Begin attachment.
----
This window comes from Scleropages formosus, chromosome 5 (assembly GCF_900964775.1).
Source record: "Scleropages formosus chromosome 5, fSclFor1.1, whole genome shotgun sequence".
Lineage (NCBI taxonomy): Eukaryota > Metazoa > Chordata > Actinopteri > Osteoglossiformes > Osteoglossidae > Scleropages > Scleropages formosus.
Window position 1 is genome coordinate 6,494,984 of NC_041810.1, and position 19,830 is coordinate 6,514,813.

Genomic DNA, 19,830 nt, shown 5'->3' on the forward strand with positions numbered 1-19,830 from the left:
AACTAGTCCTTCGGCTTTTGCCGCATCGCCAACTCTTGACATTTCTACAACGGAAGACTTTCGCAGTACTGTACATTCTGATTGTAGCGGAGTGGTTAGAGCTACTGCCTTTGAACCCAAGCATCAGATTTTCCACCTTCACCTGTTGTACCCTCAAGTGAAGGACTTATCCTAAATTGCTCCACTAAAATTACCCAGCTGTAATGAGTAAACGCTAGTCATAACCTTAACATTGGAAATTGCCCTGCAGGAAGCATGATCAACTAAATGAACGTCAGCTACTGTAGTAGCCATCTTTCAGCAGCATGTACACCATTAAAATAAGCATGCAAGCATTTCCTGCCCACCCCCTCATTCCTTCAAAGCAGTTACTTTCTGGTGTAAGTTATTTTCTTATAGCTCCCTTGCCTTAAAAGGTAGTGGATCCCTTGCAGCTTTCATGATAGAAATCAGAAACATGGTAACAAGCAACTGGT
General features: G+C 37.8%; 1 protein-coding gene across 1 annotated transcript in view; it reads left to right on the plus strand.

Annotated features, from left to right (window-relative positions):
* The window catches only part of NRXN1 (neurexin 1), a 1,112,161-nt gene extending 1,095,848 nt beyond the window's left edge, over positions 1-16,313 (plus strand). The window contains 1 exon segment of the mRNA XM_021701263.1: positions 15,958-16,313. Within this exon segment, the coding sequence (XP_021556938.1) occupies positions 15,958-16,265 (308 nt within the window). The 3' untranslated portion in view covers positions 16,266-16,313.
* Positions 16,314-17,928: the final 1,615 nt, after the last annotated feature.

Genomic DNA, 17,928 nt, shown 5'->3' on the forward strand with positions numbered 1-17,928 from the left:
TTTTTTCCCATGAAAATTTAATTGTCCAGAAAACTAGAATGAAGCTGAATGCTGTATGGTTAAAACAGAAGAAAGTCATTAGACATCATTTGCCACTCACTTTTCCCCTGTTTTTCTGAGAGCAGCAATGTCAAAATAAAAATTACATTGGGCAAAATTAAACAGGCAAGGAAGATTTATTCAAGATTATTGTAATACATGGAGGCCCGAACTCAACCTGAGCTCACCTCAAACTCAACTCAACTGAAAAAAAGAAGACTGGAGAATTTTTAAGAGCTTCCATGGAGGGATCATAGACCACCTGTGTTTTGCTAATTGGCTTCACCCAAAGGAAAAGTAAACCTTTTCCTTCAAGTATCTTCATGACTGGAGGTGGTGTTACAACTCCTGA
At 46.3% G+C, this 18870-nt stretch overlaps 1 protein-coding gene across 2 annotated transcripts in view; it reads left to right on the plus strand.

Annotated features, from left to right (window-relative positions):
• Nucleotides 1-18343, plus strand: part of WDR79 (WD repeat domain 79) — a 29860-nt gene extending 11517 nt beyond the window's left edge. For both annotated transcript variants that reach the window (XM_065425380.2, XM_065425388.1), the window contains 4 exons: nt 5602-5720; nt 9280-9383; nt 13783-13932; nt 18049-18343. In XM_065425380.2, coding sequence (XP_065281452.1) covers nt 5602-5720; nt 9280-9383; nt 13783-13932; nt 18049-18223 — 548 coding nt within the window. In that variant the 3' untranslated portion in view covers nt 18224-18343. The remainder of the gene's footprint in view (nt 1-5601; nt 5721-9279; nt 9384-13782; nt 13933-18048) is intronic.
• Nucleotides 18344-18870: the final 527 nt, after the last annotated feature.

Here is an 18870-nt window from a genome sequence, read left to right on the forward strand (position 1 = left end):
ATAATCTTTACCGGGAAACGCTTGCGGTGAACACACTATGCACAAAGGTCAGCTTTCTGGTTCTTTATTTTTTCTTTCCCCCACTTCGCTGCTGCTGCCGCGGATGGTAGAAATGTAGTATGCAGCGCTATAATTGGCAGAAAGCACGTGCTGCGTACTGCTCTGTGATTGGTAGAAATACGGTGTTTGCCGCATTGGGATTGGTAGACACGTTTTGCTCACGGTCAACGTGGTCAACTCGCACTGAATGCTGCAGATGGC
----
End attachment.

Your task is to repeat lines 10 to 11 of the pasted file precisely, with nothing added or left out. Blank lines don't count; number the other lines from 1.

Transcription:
* Positions 16,314-17,928: the final 1,615 nt, after the last annotated feature.

Genomic DNA, 17,928 nt, shown 5'->3' on the forward strand with positions numbered 1-17,928 from the left: